Andy Leggett

“I can’t tell them I love them!”

We often talk about moments in our lives … moments in our careers … that change our lives forever.

This was one of those for me. Seven words – spoken to me by a 12 year old boy about his foster parents of nearly four years.

He’d been particularly angry that day which caught us all a bit off guard. He’d been doing so well!
Isn’t THAT a classic line: “He’d been doing so well” – but that is another story for another day.

I got the call fairly late one spring evening from a concerned foster parent: “Andy, I just don’t know what happened. We were having a grand night (she actually said ‘grand night’ and she actually talked like that most of the time. It was like being in a Greta Garbo movie)…all his favourite things. I had watched him play hockey; he’s doing soooo much better – he almost scored a goal! We laughed all the way home. I’d made chili. He LOVES chili after hockey. It was even his turn to pick the movie. I told him how proud I was of him and I asked him if he wanted marshmallows in his hot chocolate.”

Long pause here. Long, long pause. I knew she was holding back tears …

“And then he just lost it!” He screamed, “Don’t you @#%&ing know yet what I @#$&ing like! I @#$&ing hate you!” And he stormed out of the house”.

“I’ve looked in all the usual spots; although it’s been awhile. I am really worried so I thought I’d call …”

I found him at the spot where he and I used to go, an old picnic table near his favourite chip truck. He’d go there back when being around the “goody two shoes whack job family Andy pawned him off on” got too much for him and he’d bolt. I mean he’d really bolt. Kentucky Derby winners were slower out of the gate. It got to be a thing we did. I’d wait for him there and he’d come when he was ready.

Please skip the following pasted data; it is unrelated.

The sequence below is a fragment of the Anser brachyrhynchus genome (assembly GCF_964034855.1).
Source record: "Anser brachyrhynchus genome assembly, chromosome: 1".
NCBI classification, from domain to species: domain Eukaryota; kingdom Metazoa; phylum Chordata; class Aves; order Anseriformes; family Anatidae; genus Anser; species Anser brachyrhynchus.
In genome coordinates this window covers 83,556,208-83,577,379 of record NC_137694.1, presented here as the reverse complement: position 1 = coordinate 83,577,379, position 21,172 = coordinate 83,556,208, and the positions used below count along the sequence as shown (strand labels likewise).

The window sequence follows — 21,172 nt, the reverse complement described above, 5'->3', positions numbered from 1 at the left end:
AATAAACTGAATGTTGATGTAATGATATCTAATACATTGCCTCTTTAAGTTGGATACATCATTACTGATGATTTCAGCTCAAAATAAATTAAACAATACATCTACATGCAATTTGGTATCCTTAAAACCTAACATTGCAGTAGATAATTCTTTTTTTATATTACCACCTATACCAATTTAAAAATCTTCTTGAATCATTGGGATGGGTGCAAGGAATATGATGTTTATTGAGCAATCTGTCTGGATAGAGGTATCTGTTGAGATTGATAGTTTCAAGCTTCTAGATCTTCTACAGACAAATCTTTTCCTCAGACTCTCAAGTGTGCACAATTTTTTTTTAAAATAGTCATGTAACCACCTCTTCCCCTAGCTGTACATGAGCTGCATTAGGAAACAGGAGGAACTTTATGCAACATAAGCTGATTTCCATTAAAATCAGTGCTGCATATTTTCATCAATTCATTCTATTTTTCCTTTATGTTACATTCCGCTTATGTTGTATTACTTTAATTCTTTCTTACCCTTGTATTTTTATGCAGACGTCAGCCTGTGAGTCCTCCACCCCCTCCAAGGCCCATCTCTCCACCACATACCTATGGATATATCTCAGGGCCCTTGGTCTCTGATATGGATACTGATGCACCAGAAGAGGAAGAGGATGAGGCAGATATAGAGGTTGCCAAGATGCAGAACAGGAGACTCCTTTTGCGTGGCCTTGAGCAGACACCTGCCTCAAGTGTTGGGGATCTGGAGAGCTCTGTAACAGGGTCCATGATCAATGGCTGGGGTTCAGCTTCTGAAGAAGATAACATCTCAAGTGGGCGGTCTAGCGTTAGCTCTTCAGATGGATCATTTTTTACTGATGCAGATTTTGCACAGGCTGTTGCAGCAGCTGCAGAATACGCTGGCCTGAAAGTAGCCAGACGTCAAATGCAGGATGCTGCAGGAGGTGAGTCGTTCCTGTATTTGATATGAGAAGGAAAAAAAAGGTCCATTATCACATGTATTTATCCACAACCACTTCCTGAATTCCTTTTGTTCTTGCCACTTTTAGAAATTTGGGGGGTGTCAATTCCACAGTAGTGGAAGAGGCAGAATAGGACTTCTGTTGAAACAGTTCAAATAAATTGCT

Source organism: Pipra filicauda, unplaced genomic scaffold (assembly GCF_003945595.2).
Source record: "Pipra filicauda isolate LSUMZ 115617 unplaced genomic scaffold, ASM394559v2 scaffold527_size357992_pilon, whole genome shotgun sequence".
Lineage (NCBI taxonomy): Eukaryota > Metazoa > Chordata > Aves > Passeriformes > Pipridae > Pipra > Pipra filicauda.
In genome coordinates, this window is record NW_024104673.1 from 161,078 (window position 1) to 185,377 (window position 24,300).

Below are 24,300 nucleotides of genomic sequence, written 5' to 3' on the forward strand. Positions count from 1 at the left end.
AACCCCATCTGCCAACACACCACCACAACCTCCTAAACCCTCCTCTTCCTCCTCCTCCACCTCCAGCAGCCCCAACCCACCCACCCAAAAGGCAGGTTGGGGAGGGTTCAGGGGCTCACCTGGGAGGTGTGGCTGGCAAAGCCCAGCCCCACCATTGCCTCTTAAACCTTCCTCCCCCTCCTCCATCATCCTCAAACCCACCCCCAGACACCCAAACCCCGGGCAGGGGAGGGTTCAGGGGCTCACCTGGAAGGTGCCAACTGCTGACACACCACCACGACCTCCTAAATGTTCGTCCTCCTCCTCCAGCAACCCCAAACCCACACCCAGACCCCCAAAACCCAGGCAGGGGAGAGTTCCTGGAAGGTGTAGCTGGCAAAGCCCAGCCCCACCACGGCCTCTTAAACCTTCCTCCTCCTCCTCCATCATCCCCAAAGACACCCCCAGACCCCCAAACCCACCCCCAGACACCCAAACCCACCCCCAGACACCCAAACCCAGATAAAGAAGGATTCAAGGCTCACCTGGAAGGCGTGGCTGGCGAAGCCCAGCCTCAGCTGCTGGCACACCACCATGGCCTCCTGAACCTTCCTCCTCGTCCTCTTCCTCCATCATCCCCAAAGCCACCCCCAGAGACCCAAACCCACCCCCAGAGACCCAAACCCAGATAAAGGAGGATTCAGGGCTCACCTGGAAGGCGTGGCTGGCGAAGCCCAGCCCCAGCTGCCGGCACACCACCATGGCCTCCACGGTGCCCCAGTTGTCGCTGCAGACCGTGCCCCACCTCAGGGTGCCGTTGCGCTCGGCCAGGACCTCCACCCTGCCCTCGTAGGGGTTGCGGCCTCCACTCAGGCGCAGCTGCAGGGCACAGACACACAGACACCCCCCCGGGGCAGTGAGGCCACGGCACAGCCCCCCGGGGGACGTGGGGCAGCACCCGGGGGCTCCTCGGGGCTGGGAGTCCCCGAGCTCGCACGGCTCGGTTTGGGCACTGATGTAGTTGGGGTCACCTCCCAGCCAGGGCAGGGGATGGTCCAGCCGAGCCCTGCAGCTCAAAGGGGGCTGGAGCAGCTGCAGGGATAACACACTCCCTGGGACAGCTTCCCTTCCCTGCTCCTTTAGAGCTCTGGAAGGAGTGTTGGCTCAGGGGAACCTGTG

“I blew it this time didn’t I”?

I had learned not to answer … YET … he had taught me well.
“Well … Didn’t I?”
Not yet.
“Proud of me. Proud of me, my ass!”
Not yet.
“Why did she have to say that? What does she want from me?”
OK …
“You think she wants something from you?”
“Don’t they all??? She thinks she’s so. … DIFFERENT! The whole whack job family thinks they are @#$&ing different!”
“They want too much from me, Andy!”
“What do you think they want, dude?”(He called me “dude man” when I first met him. Well … actually it was @#$&ing dude man – it became another “thing” we did) …
“They want me to be like them…you know … like a part of them!’
”Like … you mean … their family?
“Yeah. Their family! Their stupid whack job loving family. They want me to love them. I can’t tell them I love them!”
”Yeah … that would be pretty scary to say.”
“Don’t you ever … like … say something helpful?”
I knew we were done … for now.
”You ready to go back to the Whack Jobs. You know they are worrying.”
‘Yeah. Let’s go. Sorry dude man.”

I can’t tell them I love them.

That is a problem that is all too common with “our kids” – and our system. For soooo many different reasons.

We write a lot about love in this column. Isn’t love the foundation of family and isn’t family the foundation of foster care?

Too often, they try to take the love out of foster care as they have tried to do with most professions that deal with youth.

Fortunately, foster parents help remind and teach the rest of us that love is integral in our work. It is not a strategy to be tried or a therapeutic intervention to be assessed, monitored and considered based on measurable outcomes.

A foster parent had this on a needle point framed and hanging in each of her bedrooms:

Bears all things
Believes all things
Hopes all things
Endures all things
LOVE never fails.